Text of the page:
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Teachers & SchoolsWhat do snickerdoodles and velocity have in common? Derivatives! No, that wasn't a bad attempt at a joke. Get on our level by watching this speedy video.

AP Calculus | Derivatives |

Language | English Language |

MPAC 1 | Reasoning with definitions and theorems |

MPAC 3 | Implementing algebraic/computational processes |

Math | Calculus |

go in his new golf cart. He starts at his house and decides to have

the finish line at his friendÕs house. His friend, Mr. Macadamia Nut, Macnut for short,

decides to help him, by drawing a graph of his distance traveled in feet versus time

elapsed in seconds. Because Mr. SnickerdoodleÕs favorite number

is 10, he wants to figure out how fast the car can go at time equals 10 seconds.

How fast is Mr. Snickerdoodle going at 10 seconds?

One way to express how fast he is going is by using velocity, which equals the change

in position over change in time.

We know the function for position of the golf cart can be written as f of x equals x-squared.

If we can find the rate of change, or slope, of the position graph at 10 seconds, we will

find how fast he is going.

Typically, we can find the slope of a line by taking two points on the line, and taking

the quantity y2 minus y1 over x2 minus x1. However, our position graph is a curve, not

a line. This means that the slope of the graph varies at different points in time.

Even though the slope is changing, we can find the slope at a single x-value by finding

the slope of a line tangent to the curve at that point, when t equals 10.

To find the tangent line, we start by finding the line that goes through t equals 10 and

another point on the graph. This is called the secant line. To find the tangent line,

we can slide the other point closer and closer to t equals 10Éand eventually weÕll get

a line that is tangent to the graph at t equals 10.

A mathematical term we can use to describe getting closer and closer to something is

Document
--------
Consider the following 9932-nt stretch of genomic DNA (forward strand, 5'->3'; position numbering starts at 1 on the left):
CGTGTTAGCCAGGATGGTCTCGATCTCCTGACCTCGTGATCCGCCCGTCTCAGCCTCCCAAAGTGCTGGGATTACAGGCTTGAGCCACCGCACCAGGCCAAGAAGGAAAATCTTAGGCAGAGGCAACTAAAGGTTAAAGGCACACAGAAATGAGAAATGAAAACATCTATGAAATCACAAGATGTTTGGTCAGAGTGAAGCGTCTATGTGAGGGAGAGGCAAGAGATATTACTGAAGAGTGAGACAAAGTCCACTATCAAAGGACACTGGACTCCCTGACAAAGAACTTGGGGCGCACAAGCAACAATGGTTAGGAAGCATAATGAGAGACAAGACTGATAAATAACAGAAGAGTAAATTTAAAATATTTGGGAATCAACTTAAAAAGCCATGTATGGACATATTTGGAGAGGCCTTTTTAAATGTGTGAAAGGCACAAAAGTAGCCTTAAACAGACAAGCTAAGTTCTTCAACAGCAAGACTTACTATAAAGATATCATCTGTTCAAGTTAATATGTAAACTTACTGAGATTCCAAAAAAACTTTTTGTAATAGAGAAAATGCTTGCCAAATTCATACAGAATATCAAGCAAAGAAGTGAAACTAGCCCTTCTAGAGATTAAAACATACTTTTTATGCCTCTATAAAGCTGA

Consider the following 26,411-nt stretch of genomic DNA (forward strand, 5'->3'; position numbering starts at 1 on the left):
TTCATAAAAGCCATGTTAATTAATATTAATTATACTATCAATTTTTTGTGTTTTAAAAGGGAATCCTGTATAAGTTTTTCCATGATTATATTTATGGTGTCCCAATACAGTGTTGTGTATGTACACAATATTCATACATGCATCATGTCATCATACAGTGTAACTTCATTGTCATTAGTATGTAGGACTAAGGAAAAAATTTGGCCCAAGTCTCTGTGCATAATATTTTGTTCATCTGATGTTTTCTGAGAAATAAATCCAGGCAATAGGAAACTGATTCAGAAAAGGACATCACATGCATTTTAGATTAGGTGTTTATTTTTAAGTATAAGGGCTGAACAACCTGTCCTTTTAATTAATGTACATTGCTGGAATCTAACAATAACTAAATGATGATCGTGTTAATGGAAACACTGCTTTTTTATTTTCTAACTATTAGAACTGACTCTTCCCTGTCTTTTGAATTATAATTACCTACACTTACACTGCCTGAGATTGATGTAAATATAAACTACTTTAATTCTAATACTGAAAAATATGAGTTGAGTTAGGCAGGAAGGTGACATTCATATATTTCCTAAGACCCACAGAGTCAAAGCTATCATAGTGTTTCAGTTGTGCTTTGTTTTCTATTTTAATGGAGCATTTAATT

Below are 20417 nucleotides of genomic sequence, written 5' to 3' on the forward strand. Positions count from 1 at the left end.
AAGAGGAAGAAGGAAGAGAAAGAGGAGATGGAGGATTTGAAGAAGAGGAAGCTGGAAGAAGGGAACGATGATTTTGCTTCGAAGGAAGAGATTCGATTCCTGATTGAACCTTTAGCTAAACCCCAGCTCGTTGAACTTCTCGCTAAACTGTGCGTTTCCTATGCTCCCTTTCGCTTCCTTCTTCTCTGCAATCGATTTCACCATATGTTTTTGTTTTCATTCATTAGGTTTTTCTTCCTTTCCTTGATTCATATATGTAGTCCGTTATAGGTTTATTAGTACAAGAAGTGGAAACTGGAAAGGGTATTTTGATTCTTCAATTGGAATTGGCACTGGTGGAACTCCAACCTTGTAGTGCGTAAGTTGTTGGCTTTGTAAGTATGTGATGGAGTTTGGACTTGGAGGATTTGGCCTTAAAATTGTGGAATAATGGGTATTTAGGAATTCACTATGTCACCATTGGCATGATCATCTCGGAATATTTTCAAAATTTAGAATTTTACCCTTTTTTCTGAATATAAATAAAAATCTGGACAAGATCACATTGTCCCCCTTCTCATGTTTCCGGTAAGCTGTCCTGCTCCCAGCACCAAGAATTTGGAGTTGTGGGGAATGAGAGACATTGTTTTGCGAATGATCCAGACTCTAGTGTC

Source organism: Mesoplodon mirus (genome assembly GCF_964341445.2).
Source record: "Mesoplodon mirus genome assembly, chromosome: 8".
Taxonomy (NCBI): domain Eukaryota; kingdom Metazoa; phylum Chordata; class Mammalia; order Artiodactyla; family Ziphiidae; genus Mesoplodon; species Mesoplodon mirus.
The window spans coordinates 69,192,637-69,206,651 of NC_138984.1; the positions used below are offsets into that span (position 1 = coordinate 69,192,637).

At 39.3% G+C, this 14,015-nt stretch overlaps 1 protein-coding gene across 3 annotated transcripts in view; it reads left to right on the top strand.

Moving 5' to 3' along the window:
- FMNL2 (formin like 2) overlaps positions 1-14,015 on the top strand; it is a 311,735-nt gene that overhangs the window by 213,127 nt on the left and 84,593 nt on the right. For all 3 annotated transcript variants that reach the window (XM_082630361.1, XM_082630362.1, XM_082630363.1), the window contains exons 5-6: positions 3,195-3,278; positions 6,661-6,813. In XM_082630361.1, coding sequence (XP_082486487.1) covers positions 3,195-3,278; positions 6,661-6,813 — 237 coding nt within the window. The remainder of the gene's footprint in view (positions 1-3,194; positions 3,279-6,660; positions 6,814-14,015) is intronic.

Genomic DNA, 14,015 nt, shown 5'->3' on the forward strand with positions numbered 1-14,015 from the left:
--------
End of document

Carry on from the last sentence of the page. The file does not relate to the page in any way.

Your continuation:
a limit. In other words, we want to find the limit as the second point approaches 10.

As you may recall, slope is y2 minus y1 over x2 minus x1. To find the slope at x equals

ten, we take the limit of the slope of the secant line as the second point approaches

the first. Another way of thinking about this is the

distance between the two points, which we can call the variable h, approaching zero.

Since we want to express everything in terms of variables, we can label the initial point

with the variable x, which we will later substitute 10 for. Our formula for slope now becomes

the limit as h approaches zero of f of x plus h minus f of x over x plus h minus x.

The xÕs on the bottom cancel out, which leaves us with the limit as h approaches zero of

f of x plus h minus f of x all over h.

This formula will show up again and again when you do derivatives, so MEMORIZE IT.

Plugging in Mr. SnickerdoodleÕs equation, we have f of x equals x squared. For the first

part, we plug in x plus h instead of x..to get the limit as h approaches zero of x plus

h squared minus x squared over h. If we FOIL x plus h squared, we get x squared plus 2xh

plus h-squared. We can cancel the x squaredÕs, leaving us with the limit as h approaches

zero of two x h plus h squared all over h. We can factor an h out of the numerator..to

get h times 2x plus h. The hÕs cancel on the top and bottom. WeÕre left with the limit

as h approaches 0 of 2x plus h.

Now we can plug h equals zero in, giving us that the slope equals two x.

What we just found is the rate of change of the position over time, which, if you think

about it, is just velocity. This is also called TAKING THE DERIVATIVE of a function. Which

is presumably why you came to watch this video.

So back to Mr. Snickerdoodle. To find the velocity at ten seconds, we just plug in ten

for x into 2x. to find that Mr. SnickerdoodleÕs speed is 2 times 10, or 20 feet per second.

For those of you not familiar with feet and seconds, heÕs going a blazing 13.6 miles

per hour. His race car driving dreams are finally fulfilled.